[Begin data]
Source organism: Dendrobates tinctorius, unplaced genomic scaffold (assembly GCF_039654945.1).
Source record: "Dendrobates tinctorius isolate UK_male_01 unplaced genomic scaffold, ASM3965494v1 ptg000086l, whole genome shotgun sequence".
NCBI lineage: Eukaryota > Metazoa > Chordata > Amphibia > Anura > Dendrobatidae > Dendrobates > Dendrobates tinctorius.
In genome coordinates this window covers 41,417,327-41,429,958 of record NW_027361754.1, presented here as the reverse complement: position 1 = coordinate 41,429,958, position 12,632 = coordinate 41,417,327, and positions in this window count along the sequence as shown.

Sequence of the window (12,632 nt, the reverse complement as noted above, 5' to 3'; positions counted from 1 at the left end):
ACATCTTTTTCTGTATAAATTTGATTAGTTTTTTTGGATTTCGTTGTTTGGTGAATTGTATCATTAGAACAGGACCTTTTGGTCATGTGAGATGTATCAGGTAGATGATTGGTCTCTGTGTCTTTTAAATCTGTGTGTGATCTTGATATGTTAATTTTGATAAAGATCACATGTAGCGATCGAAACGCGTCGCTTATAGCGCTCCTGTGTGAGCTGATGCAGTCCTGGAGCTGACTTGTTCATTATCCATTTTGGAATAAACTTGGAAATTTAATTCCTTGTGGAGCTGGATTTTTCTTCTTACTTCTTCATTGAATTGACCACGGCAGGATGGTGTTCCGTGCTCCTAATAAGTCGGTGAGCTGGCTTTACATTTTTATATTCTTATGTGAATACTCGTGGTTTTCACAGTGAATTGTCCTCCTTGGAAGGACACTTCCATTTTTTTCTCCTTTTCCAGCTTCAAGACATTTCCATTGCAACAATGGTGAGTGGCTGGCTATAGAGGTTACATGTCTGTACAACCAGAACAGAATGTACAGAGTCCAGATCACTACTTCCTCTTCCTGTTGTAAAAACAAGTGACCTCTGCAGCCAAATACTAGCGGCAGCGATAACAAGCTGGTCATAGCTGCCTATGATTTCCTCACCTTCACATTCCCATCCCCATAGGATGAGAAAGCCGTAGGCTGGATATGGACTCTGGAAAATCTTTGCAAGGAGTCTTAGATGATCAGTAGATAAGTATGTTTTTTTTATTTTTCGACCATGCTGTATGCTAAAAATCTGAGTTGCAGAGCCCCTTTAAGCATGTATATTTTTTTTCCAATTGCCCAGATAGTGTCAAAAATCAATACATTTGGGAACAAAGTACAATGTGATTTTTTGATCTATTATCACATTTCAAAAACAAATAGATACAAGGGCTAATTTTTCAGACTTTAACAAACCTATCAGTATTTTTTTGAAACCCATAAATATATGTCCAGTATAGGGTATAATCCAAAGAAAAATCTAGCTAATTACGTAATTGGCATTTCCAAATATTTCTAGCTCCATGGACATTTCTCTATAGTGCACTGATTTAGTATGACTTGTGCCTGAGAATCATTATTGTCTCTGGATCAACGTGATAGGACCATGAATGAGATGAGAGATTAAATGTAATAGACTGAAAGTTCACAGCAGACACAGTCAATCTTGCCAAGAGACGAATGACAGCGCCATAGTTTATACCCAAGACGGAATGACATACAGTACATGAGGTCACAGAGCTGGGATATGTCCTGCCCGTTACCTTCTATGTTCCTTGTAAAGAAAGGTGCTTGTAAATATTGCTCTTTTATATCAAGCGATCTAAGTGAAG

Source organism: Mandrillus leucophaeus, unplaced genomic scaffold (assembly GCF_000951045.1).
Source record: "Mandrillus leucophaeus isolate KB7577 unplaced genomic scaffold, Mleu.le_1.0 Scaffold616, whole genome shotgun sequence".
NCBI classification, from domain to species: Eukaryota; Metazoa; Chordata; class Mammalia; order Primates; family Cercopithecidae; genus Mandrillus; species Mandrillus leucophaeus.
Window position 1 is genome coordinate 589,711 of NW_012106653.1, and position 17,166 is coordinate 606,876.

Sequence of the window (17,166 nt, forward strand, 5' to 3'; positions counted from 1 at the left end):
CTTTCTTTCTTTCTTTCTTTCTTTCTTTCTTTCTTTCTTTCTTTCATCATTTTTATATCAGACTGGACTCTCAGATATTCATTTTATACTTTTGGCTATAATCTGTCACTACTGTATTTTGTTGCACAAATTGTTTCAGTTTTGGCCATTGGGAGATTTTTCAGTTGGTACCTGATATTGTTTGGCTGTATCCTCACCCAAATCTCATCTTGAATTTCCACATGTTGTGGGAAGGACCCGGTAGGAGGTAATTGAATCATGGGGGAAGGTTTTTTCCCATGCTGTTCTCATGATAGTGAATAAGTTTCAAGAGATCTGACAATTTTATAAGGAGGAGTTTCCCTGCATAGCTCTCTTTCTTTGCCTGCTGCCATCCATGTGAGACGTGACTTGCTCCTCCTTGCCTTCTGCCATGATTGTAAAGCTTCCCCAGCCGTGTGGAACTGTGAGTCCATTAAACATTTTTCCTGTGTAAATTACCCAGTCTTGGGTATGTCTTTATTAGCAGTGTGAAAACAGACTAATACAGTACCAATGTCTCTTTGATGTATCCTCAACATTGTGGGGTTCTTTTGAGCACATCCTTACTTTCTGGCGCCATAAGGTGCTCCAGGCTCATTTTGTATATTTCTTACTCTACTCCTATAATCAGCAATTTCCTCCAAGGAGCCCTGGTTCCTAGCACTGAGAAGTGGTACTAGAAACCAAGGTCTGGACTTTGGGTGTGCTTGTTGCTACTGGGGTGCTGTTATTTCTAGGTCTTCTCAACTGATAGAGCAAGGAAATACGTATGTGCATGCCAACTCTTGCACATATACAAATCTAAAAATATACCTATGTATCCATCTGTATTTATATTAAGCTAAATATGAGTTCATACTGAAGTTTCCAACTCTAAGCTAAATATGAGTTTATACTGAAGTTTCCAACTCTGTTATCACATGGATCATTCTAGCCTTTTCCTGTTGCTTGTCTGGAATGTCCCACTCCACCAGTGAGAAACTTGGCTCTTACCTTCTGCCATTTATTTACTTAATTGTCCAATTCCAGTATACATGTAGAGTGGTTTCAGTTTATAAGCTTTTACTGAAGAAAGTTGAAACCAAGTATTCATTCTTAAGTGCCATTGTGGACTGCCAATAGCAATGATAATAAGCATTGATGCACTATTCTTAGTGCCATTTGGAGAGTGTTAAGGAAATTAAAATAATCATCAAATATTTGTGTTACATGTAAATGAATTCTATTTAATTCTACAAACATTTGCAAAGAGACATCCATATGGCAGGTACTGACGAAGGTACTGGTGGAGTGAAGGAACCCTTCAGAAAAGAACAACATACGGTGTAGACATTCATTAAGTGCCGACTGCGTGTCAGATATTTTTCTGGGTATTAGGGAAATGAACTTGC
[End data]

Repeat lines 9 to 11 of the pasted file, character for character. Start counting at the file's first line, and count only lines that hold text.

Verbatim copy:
NCBI classification, from domain to species: Eukaryota; Metazoa; Chordata; class Mammalia; order Primates; family Cercopithecidae; genus Mandrillus; species Mandrillus leucophaeus.
Window position 1 is genome coordinate 589,711 of NW_012106653.1, and position 17,166 is coordinate 606,876.

Sequence of the window (17,166 nt, forward strand, 5' to 3'; positions counted from 1 at the left end):